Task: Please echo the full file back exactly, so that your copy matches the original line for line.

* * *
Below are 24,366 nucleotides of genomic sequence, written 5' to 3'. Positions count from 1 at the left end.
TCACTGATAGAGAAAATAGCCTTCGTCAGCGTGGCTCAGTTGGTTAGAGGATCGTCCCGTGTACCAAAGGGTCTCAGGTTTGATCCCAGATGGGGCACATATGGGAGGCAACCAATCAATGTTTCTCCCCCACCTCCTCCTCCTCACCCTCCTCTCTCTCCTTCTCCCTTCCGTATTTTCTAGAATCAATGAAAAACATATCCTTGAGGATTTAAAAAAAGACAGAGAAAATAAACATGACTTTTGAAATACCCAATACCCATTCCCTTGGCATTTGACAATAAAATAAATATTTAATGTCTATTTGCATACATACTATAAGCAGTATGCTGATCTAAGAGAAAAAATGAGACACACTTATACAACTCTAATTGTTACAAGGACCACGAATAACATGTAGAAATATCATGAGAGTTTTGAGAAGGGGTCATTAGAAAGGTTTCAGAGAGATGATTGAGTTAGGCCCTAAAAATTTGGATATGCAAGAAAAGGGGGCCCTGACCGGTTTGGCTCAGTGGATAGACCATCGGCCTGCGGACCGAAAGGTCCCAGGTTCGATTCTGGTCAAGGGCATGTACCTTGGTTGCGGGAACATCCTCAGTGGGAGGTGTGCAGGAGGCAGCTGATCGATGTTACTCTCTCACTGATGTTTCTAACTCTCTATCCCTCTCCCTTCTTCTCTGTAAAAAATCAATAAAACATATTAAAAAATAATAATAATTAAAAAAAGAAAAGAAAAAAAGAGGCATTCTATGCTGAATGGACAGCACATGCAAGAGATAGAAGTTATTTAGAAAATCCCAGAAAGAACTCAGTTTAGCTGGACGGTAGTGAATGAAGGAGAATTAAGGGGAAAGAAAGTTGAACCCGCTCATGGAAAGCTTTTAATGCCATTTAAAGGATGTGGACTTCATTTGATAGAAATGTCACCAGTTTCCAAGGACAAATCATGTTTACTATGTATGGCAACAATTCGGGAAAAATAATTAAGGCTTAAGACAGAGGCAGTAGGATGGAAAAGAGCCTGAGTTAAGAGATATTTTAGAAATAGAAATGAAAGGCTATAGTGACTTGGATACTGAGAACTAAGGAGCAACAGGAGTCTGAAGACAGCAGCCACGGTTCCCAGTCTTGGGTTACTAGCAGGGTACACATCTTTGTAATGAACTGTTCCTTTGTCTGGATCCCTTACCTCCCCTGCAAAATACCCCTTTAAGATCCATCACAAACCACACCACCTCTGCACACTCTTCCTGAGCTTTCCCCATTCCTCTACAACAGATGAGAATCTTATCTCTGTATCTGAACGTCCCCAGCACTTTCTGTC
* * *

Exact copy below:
Below are 24,366 nucleotides of genomic sequence, written 5' to 3'. Positions count from 1 at the left end.
TCACTGATAGAGAAAATAGCCTTCGTCAGCGTGGCTCAGTTGGTTAGAGGATCGTCCCGTGTACCAAAGGGTCTCAGGTTTGATCCCAGATGGGGCACATATGGGAGGCAACCAATCAATGTTTCTCCCCCACCTCCTCCTCCTCACCCTCCTCTCTCTCCTTCTCCCTTCCGTATTTTCTAGAATCAATGAAAAACATATCCTTGAGGATTTAAAAAAAGACAGAGAAAATAAACATGACTTTTGAAATACCCAATACCCATTCCCTTGGCATTTGACAATAAAATAAATATTTAATGTCTATTTGCATACATACTATAAGCAGTATGCTGATCTAAGAGAAAAAATGAGACACACTTATACAACTCTAATTGTTACAAGGACCACGAATAACATGTAGAAATATCATGAGAGTTTTGAGAAGGGGTCATTAGAAAGGTTTCAGAGAGATGATTGAGTTAGGCCCTAAAAATTTGGATATGCAAGAAAAGGGGGCCCTGACCGGTTTGGCTCAGTGGATAGACCATCGGCCTGCGGACCGAAAGGTCCCAGGTTCGATTCTGGTCAAGGGCATGTACCTTGGTTGCGGGAACATCCTCAGTGGGAGGTGTGCAGGAGGCAGCTGATCGATGTTACTCTCTCACTGATGTTTCTAACTCTCTATCCCTCTCCCTTCTTCTCTGTAAAAAATCAATAAAACATATTAAAAAATAATAATAATTAAAAAAAGAAAAGAAAAAAAGAGGCATTCTATGCTGAATGGACAGCACATGCAAGAGATAGAAGTTATTTAGAAAATCCCAGAAAGAACTCAGTTTAGCTGGACGGTAGTGAATGAAGGAGAATTAAGGGGAAAGAAAGTTGAACCCGCTCATGGAAAGCTTTTAATGCCATTTAAAGGATGTGGACTTCATTTGATAGAAATGTCACCAGTTTCCAAGGACAAATCATGTTTACTATGTATGGCAACAATTCGGGAAAAATAATTAAGGCTTAAGACAGAGGCAGTAGGATGGAAAAGAGCCTGAGTTAAGAGATATTTTAGAAATAGAAATGAAAGGCTATAGTGACTTGGATACTGAGAACTAAGGAGCAACAGGAGTCTGAAGACAGCAGCCACGGTTCCCAGTCTTGGGTTACTAGCAGGGTACACATCTTTGTAATGAACTGTTCCTTTGTCTGGATCCCTTACCTCCCCTGCAAAATACCCCTTTAAGATCCATCACAAACCACACCACCTCTGCACACTCTTCCTGAGCTTTCCCCATTCCTCTACAACAGATGAGAATCTTATCTCTGTATCTGAACGTCCCCAGCACTTTCTGTC